Germany makes measles vaccine mandatory
The measles virus, paramyxoviridae from the Morbillivirus family, transmission microscopy view. Photo: BSIP/Universal Images Group via Getty Images
In Germany, parents must vaccinate their children for measles or face fines of several thousands of euros, per a new law that will take effect in March 2020.
Why it matters: The disease has returned and spread throughout the European Union over the past three years after decades of decline, according to the European Center for Disease Control.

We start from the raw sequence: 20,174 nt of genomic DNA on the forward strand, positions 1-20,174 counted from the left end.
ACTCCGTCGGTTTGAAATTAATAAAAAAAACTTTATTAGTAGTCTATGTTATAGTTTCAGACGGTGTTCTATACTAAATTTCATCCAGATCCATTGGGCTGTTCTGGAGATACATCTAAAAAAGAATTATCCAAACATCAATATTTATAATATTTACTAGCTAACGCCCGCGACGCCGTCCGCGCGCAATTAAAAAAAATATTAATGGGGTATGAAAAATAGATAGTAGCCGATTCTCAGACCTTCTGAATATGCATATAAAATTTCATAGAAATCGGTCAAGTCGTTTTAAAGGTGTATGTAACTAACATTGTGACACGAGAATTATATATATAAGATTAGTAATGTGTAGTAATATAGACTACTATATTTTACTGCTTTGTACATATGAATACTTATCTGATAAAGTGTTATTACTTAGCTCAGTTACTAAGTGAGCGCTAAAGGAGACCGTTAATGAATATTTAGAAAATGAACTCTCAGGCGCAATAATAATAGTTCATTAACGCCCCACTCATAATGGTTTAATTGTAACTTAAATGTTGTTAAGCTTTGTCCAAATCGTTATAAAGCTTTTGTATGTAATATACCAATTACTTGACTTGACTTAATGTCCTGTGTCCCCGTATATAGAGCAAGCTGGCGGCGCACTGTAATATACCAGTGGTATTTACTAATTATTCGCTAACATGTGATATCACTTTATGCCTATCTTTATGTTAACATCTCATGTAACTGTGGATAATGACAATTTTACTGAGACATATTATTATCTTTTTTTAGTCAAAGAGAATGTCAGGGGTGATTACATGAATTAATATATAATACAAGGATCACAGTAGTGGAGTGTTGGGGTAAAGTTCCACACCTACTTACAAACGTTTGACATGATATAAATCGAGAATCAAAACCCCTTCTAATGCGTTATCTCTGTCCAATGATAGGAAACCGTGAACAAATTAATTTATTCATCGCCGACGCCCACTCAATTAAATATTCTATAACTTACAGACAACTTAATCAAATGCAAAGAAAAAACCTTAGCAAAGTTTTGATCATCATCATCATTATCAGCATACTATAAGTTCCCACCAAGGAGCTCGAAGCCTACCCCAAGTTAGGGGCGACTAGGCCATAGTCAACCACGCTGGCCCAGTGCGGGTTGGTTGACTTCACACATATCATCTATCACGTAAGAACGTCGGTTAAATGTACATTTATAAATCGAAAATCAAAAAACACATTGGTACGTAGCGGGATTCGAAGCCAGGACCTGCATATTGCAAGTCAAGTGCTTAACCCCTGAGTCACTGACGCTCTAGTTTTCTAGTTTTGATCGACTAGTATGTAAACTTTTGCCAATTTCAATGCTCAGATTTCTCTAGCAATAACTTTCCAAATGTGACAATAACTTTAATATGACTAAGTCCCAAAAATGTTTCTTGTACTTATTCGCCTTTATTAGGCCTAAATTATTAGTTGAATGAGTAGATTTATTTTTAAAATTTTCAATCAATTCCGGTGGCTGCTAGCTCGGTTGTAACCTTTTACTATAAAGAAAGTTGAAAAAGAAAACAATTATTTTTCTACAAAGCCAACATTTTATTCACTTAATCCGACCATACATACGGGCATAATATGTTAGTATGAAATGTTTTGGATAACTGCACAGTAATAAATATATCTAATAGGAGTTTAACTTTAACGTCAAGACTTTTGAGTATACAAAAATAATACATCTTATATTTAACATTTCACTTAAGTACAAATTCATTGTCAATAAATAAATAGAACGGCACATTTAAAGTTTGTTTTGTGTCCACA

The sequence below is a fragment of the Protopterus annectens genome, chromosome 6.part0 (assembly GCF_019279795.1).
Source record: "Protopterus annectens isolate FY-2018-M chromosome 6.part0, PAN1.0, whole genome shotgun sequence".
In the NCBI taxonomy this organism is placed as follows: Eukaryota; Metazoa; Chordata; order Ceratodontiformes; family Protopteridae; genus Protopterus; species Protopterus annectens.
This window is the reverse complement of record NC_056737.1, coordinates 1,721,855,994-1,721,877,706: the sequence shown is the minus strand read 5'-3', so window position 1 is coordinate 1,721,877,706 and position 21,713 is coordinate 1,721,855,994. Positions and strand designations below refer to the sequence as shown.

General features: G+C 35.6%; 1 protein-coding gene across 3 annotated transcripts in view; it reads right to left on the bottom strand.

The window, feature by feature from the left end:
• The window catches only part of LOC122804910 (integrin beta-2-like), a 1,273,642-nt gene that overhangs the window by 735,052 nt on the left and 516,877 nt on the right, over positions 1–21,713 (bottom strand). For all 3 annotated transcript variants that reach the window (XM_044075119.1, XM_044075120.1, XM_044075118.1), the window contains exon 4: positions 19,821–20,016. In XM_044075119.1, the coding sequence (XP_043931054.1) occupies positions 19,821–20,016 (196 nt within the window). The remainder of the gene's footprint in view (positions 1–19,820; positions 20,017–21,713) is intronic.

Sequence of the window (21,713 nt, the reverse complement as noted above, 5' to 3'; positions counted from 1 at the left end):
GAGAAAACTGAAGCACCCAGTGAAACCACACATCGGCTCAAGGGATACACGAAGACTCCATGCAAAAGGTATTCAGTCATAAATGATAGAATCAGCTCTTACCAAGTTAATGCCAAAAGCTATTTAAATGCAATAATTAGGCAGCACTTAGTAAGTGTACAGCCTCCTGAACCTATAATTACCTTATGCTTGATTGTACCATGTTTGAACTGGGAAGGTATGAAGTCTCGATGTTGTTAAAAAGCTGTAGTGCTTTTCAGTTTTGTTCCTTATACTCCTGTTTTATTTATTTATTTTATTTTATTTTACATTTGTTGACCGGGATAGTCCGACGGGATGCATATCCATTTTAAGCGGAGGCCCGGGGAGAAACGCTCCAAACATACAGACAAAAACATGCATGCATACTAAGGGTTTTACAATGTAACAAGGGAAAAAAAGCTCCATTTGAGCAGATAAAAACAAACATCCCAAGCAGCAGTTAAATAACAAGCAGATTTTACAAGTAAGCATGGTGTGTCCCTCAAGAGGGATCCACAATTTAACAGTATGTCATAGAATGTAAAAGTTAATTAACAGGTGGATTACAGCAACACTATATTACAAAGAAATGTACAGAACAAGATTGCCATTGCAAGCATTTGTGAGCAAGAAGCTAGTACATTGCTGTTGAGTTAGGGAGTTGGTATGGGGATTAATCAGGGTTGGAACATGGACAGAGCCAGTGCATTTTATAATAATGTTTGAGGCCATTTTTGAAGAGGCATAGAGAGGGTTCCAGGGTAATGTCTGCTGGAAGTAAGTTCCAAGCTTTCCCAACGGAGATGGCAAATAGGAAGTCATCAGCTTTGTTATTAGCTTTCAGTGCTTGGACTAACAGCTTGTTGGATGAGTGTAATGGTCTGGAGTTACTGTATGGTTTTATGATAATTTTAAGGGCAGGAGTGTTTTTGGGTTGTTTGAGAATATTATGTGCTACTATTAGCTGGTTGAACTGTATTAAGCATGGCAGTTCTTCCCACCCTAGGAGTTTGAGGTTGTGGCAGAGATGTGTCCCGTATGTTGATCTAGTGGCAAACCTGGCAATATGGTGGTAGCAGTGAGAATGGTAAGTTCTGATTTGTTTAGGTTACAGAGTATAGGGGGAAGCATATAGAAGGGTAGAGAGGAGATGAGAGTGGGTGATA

- The new law will also require any person born after 1970 who works with children in public institutions to be vaccinated. Exemptions will be allowed for medical reasons, and only a doctor can grant such permissions, the New York Times reports.
The other side: Critics suggest the mandate could negatively impact one's legal right to a place at a kindergarten and increase the challenge of finding available spots, German outlet DW Akademie writes.
- German Health Minister Jens Spahn called the new bill a "child protection law" and a question of "individual responsibility."
The big picture: Globally, measles cases have continued to climb throughout 2019, according to the World Health Organization. Preliminary global data shows that reported cases rose 300% in the first three months of 2019, compared to the same period in 2018.
Go deeper: Measles can give your immune system amnesia